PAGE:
When you post a bond through a bail bond agent, you pay a nonrefundable fee of up to 10% to the bail bondsman. It’s like the premium on an insurance policy. The bail agent will then post bail to the court and guarantee that the defendant returns to court.
You and your co-signers (family and friends) will sign a contract with the bail bondsman. The contract states that the defendant (you), when released, promises to make all court appearances. The obligation ends when the court legally declares that the case has concluded.
You and your co-signers put up collateral equal in value to the bail amount. The bail bondsman holds it until the defendant meets all obligations.
Your bail agent holds collateral just in case the defendant (you) fails to meet court dates an appearances. The bail bondsman has loaned you the money to set you free, after all. If you do not meet your obligations, the collateral is forfeit, meaning the bail bondsman may sell it to repay the loan.
For this reason, you and your family need to place items like deeds to real estate, vehicle titles, bank accounts, jewelry, stocks & bonds, and other valuables with the bail bondsman until the court case is decided.
All the items given as collateral cannot have other liens against them. A bail bondsman will use them to recover the loss of their loan if the defendant fails to make their obligations. Large items like homes and vehicles generally may remain in use, but small items are secured while used as collateral.
House property titles offered as collateral for securing a bail bond must be owned outright. Normally, the home is allowed to be used during the process. If the home is a rental property, the owner will continue to collect rent, even while the deeds are held by the bail bondsman.
If the house has a mortgage, the bank is the first creditor, so it will not work as a guarantee to a bail agent.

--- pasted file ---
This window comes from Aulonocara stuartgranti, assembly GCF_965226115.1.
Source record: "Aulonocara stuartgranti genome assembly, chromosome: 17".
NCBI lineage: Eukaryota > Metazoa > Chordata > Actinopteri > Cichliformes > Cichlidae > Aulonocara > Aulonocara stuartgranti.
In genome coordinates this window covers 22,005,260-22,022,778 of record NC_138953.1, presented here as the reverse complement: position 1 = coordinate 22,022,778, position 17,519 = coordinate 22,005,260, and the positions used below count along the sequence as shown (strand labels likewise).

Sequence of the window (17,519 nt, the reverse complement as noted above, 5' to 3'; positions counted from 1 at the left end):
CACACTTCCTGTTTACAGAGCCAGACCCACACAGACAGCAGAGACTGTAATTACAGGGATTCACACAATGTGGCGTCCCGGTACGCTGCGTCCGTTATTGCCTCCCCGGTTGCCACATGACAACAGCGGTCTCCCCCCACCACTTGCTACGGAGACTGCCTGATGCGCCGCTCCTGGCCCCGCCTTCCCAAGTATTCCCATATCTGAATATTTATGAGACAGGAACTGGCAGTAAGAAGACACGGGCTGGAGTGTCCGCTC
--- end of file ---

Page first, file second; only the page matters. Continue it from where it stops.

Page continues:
Surrender title deeds to land as security. Homes and land need not belong to the defendant, but cosigners must understand that they will be forfeit if obligations are not met. Again, there can be no other liens against the property.
Some bail agents take titles of valuable items such as planes, trucks, boats, RVs, or cars as collateral. Some items may need to be secured in a yard or hangar until the case finishes. There can be no other loans against the vehicle.
Bail agents can take and hold these items for the duration of the court proceedings and return them promptly. Even bank and brokerage accounts can work.
Just be aware that the accounts used for collateral are locked and money cannot be withdrawn until the case ends. A bail agent can release collateral immediately at the end of their contract.
Handing financial instruments directly to the court can mean a wait of a year or more for their return at the end of the case.
Some bail bondsmen can accept and secure things like watches, art, tools, antiques or jewelry to serve as collateral. Other items that may be acceptable include:
Bail bondsmen are not expert gemologists or antique dealers. They may not put a high value on collateral like art, furniture or jewelry.
Bail collateral is typically returned after the defendant pays off all financial obligations and the case has been concluded. Usually, this is within five business days.
Getting out of jail in Hollywood is a high priority. We can work with your attorney and co-signers to secure your release quickly and discreetly. Emergency situations are our specialty.
With over 15 years in the business, we can help you gather cash and assets quickly to secure your release. All your information is confidential. You can trust us to fairly assess your risk and determine your premium.
Our husband and wife team are always available to answer your questions like “What does collateral mean?” and “How quickly can I get out?”
Get the trusted help you need. Call us now!